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Understanding and improving human motivational capacities: A focus on glutathione in the ventral striatum


Motivation -the process that facilitates overcoming the cost of effortful actions to attain desired outcomes- is key to achievement and well-being. Importantly, there are major individual differences in motivational levels. Low motivation can reflect states of fatigue or depression not only in patients, but also in the general population, and there is currently no effective treatment to ameliorate this condition. Understanding the brain mechanisms linked to variation in motivated behavior will be of utmost importance to advancing treatments. Brain metabolism in the ventral striatum -a brain’s motivation hub- is emerging as a strong regulator of motivated behaviors. Strong pilot data from the host lab has underscored a striking correspondence between glutathione (GSH) - the most prominent antioxidant – levels in the ventral striatum and motivate on the prediction of effort-based motivated behavior. However, solid evidence is still lacking. The goal of this proposal is to determine whether GSH levels in the ventral striatum relate to widespread levels of effortful performance in healthy human subjects. To this end, I will use a combination of high-field (7T) 1H-Magnetic Resonance Spectroscopy (1H-MRS; to quantify GSH levels in the ventral striatum, and in the occipital cortex as control region), functional Magnetic Resonance Imaging (fMRI; focusing on BOLD activity in the ventral striatum), behavioral testing for physical and cognitive effort-based motivation, and computational modeling (allowing to dissect specific motivational components). In addition, a 7-days nutritional intervention (N-acetyl-cysteine or placebo) to manipulate the GSH system will be tested for its effectiveness to 1) increase striatal GSH levels; and 2) improve specific aspects of motivated behavior (e.g. incentive valuation, effortful performance) in the physical and/or cognitive effort tasks. Therefore, LGCMOT outcomes will greatly advance knowledge in the emerging field of neurometabolism.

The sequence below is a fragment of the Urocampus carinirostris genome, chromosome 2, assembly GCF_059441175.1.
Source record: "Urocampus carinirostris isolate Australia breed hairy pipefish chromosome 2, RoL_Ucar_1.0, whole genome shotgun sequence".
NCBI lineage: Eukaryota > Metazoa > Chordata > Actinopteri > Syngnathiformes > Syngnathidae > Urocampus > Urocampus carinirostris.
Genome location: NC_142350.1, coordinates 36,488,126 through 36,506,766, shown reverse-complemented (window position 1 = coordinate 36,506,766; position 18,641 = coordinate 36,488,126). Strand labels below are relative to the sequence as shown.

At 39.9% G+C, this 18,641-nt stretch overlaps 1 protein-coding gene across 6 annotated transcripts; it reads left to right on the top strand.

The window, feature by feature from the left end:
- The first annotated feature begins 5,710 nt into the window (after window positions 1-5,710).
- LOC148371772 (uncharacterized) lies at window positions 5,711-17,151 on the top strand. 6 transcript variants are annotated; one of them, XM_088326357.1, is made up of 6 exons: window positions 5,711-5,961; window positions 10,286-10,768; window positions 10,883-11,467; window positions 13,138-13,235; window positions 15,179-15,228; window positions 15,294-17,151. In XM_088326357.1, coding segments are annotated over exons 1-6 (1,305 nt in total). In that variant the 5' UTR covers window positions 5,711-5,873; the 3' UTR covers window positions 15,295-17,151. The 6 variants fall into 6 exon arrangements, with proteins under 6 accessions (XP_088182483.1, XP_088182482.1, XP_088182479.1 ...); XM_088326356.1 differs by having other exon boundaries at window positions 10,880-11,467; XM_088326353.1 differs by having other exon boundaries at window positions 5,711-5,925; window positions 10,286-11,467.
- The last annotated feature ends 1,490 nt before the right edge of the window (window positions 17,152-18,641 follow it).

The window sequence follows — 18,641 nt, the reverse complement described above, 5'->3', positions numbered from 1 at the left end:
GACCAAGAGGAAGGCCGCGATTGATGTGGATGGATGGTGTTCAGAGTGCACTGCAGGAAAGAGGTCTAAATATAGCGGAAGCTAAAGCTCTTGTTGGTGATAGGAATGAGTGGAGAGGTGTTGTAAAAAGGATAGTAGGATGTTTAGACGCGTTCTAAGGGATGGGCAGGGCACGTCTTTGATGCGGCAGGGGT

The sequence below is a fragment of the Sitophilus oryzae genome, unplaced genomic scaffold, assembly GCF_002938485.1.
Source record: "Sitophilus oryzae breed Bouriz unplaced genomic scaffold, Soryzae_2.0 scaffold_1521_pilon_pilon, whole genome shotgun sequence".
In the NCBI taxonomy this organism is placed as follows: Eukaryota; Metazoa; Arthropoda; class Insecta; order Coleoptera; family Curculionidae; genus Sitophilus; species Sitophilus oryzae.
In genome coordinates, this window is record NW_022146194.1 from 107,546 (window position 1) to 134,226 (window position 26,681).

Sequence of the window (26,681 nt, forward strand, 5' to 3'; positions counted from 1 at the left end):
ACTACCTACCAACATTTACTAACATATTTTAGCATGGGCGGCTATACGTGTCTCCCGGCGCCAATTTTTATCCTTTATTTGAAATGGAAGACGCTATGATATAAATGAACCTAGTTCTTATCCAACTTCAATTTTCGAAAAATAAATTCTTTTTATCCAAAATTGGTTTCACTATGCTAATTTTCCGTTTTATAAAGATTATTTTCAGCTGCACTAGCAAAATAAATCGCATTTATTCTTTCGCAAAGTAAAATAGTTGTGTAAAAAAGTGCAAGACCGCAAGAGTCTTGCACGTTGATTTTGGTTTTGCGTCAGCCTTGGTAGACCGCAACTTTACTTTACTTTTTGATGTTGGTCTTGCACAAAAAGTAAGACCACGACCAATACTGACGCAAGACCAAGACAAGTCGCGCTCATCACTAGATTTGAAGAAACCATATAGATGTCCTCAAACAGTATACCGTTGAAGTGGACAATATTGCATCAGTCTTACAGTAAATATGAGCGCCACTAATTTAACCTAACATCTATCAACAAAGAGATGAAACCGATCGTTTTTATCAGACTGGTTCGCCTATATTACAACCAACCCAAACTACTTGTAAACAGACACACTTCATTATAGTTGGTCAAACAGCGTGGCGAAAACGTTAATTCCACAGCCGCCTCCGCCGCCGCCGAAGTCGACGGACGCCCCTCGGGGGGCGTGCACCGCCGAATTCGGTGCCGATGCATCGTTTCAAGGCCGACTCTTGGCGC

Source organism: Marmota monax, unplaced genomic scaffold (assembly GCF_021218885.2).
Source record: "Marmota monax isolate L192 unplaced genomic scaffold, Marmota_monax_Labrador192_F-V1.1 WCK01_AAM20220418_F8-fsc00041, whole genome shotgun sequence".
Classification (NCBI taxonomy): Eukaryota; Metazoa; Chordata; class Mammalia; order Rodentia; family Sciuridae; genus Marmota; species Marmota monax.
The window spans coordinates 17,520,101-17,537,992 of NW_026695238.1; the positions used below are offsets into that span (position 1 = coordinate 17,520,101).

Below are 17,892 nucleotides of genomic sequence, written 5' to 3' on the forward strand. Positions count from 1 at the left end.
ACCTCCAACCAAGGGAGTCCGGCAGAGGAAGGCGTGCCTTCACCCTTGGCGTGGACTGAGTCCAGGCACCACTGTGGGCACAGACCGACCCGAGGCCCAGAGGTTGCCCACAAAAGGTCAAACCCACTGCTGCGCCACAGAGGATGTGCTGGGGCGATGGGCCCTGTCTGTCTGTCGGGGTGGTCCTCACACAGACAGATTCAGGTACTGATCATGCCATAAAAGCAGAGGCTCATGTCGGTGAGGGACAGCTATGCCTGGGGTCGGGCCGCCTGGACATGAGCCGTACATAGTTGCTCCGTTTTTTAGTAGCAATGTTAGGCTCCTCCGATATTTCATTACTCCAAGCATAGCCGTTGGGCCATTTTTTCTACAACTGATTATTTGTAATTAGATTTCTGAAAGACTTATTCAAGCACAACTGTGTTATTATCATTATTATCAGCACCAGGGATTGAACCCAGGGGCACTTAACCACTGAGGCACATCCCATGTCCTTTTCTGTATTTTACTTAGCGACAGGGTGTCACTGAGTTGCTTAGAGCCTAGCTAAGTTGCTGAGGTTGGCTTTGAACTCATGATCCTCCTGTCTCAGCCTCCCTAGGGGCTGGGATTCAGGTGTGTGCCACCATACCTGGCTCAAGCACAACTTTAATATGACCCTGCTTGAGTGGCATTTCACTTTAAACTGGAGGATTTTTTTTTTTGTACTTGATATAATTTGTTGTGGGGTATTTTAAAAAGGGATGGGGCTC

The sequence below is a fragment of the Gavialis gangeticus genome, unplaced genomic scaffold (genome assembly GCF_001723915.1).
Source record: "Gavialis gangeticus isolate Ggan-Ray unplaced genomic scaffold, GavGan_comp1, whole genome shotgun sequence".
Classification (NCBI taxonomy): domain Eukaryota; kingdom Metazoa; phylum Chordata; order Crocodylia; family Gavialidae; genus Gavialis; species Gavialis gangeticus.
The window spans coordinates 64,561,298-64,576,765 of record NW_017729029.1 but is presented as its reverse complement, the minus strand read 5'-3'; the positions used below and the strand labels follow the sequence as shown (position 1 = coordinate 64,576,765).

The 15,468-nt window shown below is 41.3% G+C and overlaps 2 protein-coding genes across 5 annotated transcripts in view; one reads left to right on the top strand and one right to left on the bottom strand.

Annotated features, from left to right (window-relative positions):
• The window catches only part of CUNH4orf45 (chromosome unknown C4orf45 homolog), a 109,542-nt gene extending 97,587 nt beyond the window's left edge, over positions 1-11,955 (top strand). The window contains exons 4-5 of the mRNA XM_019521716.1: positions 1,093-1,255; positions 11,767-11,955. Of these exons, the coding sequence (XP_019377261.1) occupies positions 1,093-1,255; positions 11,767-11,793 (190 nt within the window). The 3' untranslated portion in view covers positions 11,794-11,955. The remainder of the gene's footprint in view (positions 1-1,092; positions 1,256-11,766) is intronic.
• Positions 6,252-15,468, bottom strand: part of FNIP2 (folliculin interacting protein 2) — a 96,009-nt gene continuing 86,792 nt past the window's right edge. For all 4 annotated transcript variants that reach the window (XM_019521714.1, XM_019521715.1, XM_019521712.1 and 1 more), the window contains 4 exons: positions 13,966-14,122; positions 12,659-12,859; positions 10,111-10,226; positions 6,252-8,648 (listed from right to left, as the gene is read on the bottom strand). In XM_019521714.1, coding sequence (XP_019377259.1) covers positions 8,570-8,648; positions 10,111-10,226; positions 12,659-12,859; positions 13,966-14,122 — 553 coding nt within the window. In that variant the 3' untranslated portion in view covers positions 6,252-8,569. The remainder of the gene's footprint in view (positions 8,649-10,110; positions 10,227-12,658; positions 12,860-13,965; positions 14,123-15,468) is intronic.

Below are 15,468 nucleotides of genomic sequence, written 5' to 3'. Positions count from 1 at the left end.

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Batiment Ce 3316 Station 1
1015 Lausanne
Activity type
Higher or Secondary Education Establishments
EU contribution
€ 191 149,44